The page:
Guest Post – How would you deal with inequality using a market approach?

How would you deal with inequality using a market approach?

This political cycle, the usual hot topics of immigration, housing and “poverty” continue to get battered about like the political click bait hot potatoes they are. These are nice, easily digestible, understandable and easily debatable topics that all the major parties are well versed in discussing. The usual band aid policies get rolled out by the usual suspects, the public mindlessly blast their regurgitated slogans all over social media in the hope of converting the rest of the country who have pretty much already made up their mind how to vote or can’t be bothered.

Nobody is proposing anything drastic for any of the problems because it’s all a bit hard.  

Why fix it when you can put a band aid on it and stay in power for another 3 years.

A topic dear to my own personal heart is the money system. It’s at the root of most of our major social and economic problems, but nobody ever wants to talk about it. It’s far easier for a Government just to borrow and throw more money at today’s problems while we all bury our collective heads in the sand.

Fundamentally, our money system is broken, it always has been. From the debt backed method we use to create money itself that means there isn’t enough money in the world to pay back all the debt that exists, to the concept of interest which forever enslaves the populous to debt.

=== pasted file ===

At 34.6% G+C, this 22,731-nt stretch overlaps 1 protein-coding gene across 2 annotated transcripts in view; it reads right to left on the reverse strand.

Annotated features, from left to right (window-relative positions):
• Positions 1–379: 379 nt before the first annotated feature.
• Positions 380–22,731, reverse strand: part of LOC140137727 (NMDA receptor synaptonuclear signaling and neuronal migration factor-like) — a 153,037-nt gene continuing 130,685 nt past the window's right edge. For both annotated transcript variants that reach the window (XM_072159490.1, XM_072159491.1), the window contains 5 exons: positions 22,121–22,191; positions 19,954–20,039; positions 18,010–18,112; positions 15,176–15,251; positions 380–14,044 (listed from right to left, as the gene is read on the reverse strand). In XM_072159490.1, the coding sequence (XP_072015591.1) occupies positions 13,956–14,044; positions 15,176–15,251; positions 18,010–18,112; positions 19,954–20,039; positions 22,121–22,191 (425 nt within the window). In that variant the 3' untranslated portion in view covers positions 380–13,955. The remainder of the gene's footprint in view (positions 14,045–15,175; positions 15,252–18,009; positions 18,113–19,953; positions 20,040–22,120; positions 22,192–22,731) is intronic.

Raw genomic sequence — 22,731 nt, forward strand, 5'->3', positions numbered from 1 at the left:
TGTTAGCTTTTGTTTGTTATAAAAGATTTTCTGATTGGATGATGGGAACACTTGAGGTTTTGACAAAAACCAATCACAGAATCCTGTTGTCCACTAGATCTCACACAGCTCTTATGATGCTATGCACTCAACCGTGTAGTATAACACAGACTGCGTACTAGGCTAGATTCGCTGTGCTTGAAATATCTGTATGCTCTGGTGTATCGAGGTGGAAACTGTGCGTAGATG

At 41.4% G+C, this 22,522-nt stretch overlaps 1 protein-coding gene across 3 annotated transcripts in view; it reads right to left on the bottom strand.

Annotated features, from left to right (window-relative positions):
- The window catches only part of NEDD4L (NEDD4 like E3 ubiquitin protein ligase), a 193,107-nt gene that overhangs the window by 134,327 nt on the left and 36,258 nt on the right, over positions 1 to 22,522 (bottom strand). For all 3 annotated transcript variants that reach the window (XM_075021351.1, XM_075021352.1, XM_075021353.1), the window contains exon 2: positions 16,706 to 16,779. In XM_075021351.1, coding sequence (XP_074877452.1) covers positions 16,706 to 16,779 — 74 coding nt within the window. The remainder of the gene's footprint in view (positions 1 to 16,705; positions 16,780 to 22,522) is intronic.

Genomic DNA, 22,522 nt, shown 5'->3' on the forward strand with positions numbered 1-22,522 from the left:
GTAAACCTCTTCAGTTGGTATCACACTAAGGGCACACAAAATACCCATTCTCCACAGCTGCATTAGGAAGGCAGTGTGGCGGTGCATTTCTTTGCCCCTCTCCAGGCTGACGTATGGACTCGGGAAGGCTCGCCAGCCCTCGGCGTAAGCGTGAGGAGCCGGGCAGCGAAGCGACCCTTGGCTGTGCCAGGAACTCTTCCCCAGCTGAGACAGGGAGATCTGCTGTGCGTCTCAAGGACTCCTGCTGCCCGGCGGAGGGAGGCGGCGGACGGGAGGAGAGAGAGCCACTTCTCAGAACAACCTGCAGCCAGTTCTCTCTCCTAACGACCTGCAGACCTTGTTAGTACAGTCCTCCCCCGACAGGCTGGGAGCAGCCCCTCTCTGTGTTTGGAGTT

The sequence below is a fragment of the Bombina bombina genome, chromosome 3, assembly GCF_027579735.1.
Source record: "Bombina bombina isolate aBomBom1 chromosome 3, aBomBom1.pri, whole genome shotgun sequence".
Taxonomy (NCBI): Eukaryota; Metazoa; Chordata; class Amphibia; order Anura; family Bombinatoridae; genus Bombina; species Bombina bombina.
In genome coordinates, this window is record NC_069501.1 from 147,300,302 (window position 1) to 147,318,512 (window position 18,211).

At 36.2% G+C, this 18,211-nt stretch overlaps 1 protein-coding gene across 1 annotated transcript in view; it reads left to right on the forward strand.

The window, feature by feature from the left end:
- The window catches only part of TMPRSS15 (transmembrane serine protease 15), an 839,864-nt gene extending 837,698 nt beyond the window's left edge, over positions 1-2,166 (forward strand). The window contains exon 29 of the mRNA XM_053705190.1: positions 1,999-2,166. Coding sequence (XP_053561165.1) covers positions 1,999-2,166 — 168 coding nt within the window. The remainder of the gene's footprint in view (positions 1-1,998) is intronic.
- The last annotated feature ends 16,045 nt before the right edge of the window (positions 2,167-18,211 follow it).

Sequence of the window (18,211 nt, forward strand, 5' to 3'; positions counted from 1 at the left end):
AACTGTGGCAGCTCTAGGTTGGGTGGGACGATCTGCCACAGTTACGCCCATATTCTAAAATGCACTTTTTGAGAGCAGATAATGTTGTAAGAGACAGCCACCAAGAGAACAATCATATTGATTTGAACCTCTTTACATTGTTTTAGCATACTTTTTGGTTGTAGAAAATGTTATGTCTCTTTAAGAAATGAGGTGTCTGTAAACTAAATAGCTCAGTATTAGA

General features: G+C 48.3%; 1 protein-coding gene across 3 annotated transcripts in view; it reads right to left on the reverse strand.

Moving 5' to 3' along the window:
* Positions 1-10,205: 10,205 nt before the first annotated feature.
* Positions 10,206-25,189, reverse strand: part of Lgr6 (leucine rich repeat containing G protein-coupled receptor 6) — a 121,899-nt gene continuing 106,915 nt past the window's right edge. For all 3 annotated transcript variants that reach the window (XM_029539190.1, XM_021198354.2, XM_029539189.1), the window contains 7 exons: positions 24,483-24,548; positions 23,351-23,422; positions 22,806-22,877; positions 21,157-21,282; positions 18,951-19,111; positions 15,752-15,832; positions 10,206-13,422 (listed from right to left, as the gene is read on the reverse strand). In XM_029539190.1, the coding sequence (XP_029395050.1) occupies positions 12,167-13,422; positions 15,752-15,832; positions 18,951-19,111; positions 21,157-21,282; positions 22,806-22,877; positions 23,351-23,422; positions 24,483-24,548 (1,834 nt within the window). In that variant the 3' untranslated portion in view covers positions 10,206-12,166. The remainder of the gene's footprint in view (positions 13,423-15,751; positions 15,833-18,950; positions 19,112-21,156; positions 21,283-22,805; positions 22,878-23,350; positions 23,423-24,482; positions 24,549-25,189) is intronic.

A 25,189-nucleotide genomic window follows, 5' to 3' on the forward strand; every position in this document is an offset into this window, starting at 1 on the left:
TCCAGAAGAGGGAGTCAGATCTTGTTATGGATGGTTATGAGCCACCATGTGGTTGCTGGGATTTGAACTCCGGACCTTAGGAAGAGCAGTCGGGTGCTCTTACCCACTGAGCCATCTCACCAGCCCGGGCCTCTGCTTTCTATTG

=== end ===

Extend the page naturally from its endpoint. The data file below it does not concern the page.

When it comes to inequality and the infamous “Gap”, inflationary pressure automatically penalises those at the bottom, rewards those at the top and is fundamentally the cause of all our inequality woes.

Here is what is causing the “Gap” that everyone talks about, but nobody ever considers…

A 1.5% CPI based salary increase for a CEO on $1M a year is a tidy $15k but a 1.5% increase for a $35k a year wage earner is a mere $525. After 10 years of CPI increases, the CEO has an extra $161k per annum in their pocket and the wage earner only an extra $5560. Boom, there is your gap right there and if you hadn’t already noticed, that’s an exponentially growing gap.

As anyone who has ever studied economics knows, anything exponential is also un-sustainable.